My heart breaks for Katrina Kingsbury, the mother of 7-year-old Michael Kingsbury, who was found lifeless this month in a car near his home in the District’s Trinidad neighborhood. Michael had autism.
Efforts to protect children, especially a child with autism, need to begin long before a child disappears. Wandering, otherwise known as “elopement,” is extremely common among those with autism, and it takes a community to keep a child safe in the long term.
Seven years ago, on a warm summer day, my own 7-year-old son with autism vanished. Thomas lifted the deadbolt and walked out our front door. When I discovered that he was missing, I quickly checked the neighbors’ yards and looked behind their fences, moving as fast as I could. I ran through all the rooms in our house and dispatched my older son to scour the neighborhood on his bicycle. I told him, “Check all of the swimming pools in the neighborhood,” as Thomas loved water.
I called my husband to ask him to help search for Thomas. He went out on bicycle, too. I asked neighbors to look for Thomas. When my husband and son both reported that Thomas was nowhere to be found, I knew it was time to call the police. It was as if Thomas had vanished into thin air.
The police first searched the attic, something I had not done. They searched cabinets in my garage, also something I had not done. They went behind the closed gates of my neighbor’s yard and lifted up a tarp; they looked for large holes in the ground, behind the wood stacks and in the trees. They moved methodically, which seemed much too slow.
I knew Thomas’s habits and interests so well, I should have been able to find him.
Finally, a policeman asked me to show him what Thomas typically did when he would walk out the front door. He would go a short way down the front walk and turn to the left. As the policemen and I walked in what I thought would be Thomas’s footpath, we turned the corner. One policeman spotted a young boy a block away standing on the sidewalk, twirling something. He asked if that was my son. It was.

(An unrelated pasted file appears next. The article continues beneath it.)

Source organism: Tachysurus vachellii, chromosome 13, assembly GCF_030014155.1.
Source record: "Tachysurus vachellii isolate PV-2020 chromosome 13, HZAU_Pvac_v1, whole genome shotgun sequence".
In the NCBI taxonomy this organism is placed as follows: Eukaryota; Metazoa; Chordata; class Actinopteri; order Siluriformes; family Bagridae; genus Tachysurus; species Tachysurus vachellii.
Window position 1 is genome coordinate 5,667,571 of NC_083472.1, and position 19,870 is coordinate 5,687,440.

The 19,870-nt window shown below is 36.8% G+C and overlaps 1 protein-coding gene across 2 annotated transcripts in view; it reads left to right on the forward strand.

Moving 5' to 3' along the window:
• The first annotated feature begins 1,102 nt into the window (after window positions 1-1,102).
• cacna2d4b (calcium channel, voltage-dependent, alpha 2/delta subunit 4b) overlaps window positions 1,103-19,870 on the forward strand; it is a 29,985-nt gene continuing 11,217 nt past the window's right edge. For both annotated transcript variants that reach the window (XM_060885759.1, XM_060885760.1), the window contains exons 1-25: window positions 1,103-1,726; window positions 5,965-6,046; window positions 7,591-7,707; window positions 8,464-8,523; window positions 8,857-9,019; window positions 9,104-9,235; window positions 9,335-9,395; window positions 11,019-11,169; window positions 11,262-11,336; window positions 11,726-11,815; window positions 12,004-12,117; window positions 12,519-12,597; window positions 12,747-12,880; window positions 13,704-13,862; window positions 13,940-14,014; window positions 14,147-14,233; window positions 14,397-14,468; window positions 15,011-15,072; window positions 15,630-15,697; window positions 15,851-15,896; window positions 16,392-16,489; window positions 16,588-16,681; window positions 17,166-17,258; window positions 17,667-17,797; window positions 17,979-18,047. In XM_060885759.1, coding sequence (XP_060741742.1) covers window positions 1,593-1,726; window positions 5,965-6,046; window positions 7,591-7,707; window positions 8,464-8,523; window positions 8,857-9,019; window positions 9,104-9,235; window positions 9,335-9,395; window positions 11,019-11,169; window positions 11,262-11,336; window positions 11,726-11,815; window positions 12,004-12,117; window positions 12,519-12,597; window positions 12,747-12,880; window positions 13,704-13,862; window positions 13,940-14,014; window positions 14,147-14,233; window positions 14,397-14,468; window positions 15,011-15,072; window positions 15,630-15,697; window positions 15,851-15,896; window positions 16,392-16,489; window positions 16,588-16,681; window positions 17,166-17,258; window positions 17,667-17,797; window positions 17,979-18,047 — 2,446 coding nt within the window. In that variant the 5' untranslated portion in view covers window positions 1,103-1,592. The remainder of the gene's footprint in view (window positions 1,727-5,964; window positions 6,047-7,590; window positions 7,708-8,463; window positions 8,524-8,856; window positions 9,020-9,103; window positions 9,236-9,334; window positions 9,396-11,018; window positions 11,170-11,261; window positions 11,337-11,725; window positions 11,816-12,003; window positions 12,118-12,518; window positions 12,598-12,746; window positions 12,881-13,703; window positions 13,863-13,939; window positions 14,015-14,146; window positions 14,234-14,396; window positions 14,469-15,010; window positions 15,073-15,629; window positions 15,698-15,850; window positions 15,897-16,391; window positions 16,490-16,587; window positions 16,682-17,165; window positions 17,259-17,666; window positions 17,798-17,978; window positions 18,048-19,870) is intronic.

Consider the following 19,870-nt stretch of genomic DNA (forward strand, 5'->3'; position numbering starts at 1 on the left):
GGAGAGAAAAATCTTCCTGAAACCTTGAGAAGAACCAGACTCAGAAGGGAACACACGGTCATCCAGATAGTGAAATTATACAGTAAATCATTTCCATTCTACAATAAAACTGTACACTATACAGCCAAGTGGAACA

Thomas had been “swimming” in a neighbor’s backyard pool three blocks away. He crossed two streets to get to it. He walked right through an open gate and proceeded to the pool. Thomas exited the same open gate.
When we found him, Thomas was twirling his underwear, which he had failed to put on before his shorts, contemplating crossing the street again.
Two days later, he and I went past the house where he had been “swimming.” The gate was still open. Another neighbor has only a three-foot fence around her pool.
A child with autism is a full-time responsibility. You are never “off-duty.” After Thomas’s wandering “episode,” we installed a chain at the top of the door and considered a GPS-like device for him to wear in case he got “lost” again.
Thomas is now 14, and he doesn’t seem as likely to wander beyond our front yard as he once did, but I still never let him out of my sight. Think of having a toddler for 20 years or so. That’s why it takes a community to help us keep our special children safe. First, our neighbors should know our children so that they can notify someone if they see a special child walking down the street. Also, children with autism need to be present in the community — in the grocery store, in our churches and at the swimming pools. One in 54 boys has autism, but I don’t see these children. Where are they?
Ironically, my biggest fear for Thomas, as I see him growing into a tall, handsome young man, is of the police, the same force that helped me find Thomas on that fearful day when he was a cute little 7-year-old. Our law enforcement does not have proper training to identify someone who has autism or is nonverbal. There is so much to learn and a lot of work to be done.
Finally, those of us with a friend or family member with autism are fortunate. It is through Thomas that I have learned to become a more patient mother than I ever would have been otherwise. It is because of Thomas that I have learned to appreciate that life is precious.
Our children, neighbors and friends with special needs, even the most complicated cognitive needs, have a great deal to teach us, if we will take the time to pay attention.
I’ve no doubt that Michael Kingsbury will be missed by his mother, sister, teachers, classmates — by anyone who knew him. I am sure, even without having known him, that Michael had a great deal to give.